Dance Up Close

While spring serves as a welcoming prelude to summer, it is also ripe with wonderful symbolism: rebirth, fertility and growth. Thus Festival Ballet Providence is opening the spring portion of their season with the popular Up Close On Hope dance series.

This latest installment consists of 10 pieces, six world premieres, and features many of the company’s new and younger dancers, showcasing the company’s continuing growth. The program opens with the premiere of guest choreographer Thomas Vacanti’s Enroulement, a simple, yet beautifully danced number. Four dancers, through a series of pas de trois and solos, nicely capture the musicality of the choreography. Next, company trainee Louisa Chapman kicks up her pointe shoes in a fun and playful romp, The First Thirty Years (world premiere). Set to the twanging guitar of Eric Clapton’s Mean Old World, Chapman is wonderful while teasingly gesturing for one to come hither only to quickly turn away, at one point lifting her long white gown and flipping up her backside to her overmatched suitor.

 While much of UCOH’s popularity revolves groundbreaking premieres, the classical pieces also seem to receive the most robust applause, with the response following Flames of Paris being no exception. Here, trainee Eugenia Zinovieva shines, making a challenging pas de deux filled with many supported and unsupported pirouettes look easy. Her partner, the always exciting Toleu Mukanov, doesn’t disappoint either. Always pushing the limits, his gravity defying leaps leave audience members on the edge of their seats until he calmly lands. Rhapsody for Two (world premiere) set to the music of George Gerswhin, is both sultry and temperamental and seems perfectly suited for Emily Loscocco and Ilya Burov. Emily radiates a natural seductiveness that works well with his unassuming confidence and ease.The two have partnered before in similar numbers and seem to get better and better together. Just before intermission, company member Vilia Putrius presents her world premiere, Musica. With the ever expressive Jennifer Ricci and two male dancers, this piece comes across as very contemplative with each dancer yearning for something. Two come together while another fades into the background; they switch, sending the other off to be alone. Though the truncated movements are sometimes a bit odd, there is some interesting partnering, with Ricci literally climbing up or walking over another dancer.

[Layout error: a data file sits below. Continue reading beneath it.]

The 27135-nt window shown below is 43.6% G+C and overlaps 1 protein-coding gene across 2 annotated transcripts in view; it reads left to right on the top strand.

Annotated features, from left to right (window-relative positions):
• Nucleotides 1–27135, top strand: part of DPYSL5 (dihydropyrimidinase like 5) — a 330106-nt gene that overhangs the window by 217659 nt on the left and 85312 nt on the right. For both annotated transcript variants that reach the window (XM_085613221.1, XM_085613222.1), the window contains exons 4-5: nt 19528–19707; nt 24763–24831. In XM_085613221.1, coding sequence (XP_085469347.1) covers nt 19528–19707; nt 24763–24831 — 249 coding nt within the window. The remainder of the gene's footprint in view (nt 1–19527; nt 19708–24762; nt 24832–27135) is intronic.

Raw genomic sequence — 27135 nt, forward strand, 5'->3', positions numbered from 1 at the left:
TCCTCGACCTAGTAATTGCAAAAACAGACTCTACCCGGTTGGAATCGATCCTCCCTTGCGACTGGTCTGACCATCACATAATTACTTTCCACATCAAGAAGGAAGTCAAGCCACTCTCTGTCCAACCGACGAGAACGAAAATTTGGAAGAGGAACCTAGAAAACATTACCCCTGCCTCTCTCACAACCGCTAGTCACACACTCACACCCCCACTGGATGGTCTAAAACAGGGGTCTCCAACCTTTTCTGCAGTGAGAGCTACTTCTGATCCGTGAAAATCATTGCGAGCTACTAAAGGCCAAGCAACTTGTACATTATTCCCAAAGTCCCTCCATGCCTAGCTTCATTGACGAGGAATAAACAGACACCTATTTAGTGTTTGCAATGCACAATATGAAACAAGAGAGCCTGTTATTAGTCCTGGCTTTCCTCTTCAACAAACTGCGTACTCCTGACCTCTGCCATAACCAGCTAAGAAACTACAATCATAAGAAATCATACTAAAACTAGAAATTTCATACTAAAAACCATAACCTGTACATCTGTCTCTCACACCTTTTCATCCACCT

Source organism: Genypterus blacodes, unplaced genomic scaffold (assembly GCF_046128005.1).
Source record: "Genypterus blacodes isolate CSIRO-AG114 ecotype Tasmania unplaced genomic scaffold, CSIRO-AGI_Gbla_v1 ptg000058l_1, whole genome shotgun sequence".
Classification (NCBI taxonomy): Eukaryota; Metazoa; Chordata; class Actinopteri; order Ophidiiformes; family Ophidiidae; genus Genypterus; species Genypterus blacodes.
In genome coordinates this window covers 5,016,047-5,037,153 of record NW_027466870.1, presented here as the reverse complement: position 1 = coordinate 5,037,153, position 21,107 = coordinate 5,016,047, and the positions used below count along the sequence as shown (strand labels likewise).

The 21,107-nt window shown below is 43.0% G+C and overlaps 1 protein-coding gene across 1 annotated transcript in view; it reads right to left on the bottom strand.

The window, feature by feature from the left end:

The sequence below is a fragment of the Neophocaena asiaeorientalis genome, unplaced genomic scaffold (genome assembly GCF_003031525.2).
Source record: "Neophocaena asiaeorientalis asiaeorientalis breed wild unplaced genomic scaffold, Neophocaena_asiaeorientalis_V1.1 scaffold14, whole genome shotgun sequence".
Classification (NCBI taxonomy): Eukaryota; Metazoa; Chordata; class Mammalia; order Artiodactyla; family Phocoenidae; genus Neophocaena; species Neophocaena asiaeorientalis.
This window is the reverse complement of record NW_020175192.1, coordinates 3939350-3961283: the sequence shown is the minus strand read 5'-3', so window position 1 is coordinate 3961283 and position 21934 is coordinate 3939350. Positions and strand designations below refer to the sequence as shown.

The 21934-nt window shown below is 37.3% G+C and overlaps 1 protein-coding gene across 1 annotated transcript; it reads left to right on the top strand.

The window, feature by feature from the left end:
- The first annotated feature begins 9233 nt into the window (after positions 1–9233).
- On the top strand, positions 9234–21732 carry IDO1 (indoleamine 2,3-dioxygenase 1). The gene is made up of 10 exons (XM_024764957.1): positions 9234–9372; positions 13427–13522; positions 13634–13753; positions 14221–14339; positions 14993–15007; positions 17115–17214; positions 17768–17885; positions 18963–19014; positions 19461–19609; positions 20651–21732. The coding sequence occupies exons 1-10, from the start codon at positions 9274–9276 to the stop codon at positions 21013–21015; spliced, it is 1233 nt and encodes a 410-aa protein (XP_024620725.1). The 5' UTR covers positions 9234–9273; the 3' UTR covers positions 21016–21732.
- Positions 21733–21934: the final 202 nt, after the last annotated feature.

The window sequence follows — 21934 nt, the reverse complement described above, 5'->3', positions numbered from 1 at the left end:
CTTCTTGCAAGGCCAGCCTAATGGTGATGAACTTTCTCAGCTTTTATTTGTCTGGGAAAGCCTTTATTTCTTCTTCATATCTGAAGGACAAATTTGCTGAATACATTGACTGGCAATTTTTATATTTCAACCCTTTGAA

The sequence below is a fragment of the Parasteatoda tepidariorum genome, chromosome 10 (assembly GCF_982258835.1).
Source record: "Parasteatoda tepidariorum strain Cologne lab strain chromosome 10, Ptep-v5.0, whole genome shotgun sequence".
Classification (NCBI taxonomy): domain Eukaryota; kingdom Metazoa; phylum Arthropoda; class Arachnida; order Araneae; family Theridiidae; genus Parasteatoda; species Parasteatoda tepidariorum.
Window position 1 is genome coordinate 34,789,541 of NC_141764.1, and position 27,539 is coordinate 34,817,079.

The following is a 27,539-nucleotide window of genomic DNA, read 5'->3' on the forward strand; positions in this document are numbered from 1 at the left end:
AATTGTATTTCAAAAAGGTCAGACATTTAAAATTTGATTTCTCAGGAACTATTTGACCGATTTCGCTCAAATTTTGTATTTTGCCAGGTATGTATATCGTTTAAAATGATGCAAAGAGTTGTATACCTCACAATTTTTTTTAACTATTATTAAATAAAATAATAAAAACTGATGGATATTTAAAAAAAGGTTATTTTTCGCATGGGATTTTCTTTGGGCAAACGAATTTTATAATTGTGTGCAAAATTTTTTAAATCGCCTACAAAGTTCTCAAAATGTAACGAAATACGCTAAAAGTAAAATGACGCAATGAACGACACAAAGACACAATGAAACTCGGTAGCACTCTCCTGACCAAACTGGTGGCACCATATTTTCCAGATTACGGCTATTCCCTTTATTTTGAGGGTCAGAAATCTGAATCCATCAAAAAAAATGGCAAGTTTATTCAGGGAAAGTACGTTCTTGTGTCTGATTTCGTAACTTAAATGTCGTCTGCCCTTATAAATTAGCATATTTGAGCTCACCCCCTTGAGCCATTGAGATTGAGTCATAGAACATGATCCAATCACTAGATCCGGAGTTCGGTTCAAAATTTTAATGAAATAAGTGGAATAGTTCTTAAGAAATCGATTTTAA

The second half opens with Pieta (world premiere). Pieta is actually a famous sculpture by Michelangelo depicting Mary holding Jesus after the Crucifixion. Set to a soaring operatic musical score by Handel, this piece projects a certain religious theme, but it comes across as multilayered and unclear. In the end, the lights fade on a single dancer with arms outstretched and palms turned upward.

Grand Pas Classique once again highlights the mastery of Vilia Putrius and Mindaugus Bauzys. Putrius beautifully smiles while making the difficult look easy, hopping for 32 counts on one pointe shoe while slowly extending the opposite leg. Bauzy completes a series – a perfectly executed double tour en l’airs or circling the studio in grand jete with his front leg perfectly extended. Over the years, FBP audiences have become spoiled by their near perfection.

Company member Alex Lantz marks his choreographic debut with Sides of Farewell, a very whimsical and simple piece that, much like Enroulement, is beautifully danced. Company apprentice Tegan Rich looks especially impressive here, telling a compelling story through her facial expressions. Rich truly stands out in former FBP company member Mark Harootian’s Identity.Set to the music of heavy metal band Tool, reorchestrated for the piano, this piece has a futuristic feel. Dancers seem to pulsate, then one arm hits another and then another, setting off a series of movements. While some of the partnering appears cumbersome, Rich’s solo variation filled with dizzying pirouettes impresses. FBP Artistic Director Mihailo Dhjuric’s The Unexpected completes the bill, a romantic and playful pas de deux danced nicely by Ruth Whitney and Alan Alberto. Dance into spring; visit www.festivalballet.com for details on upcoming shows.

 

 

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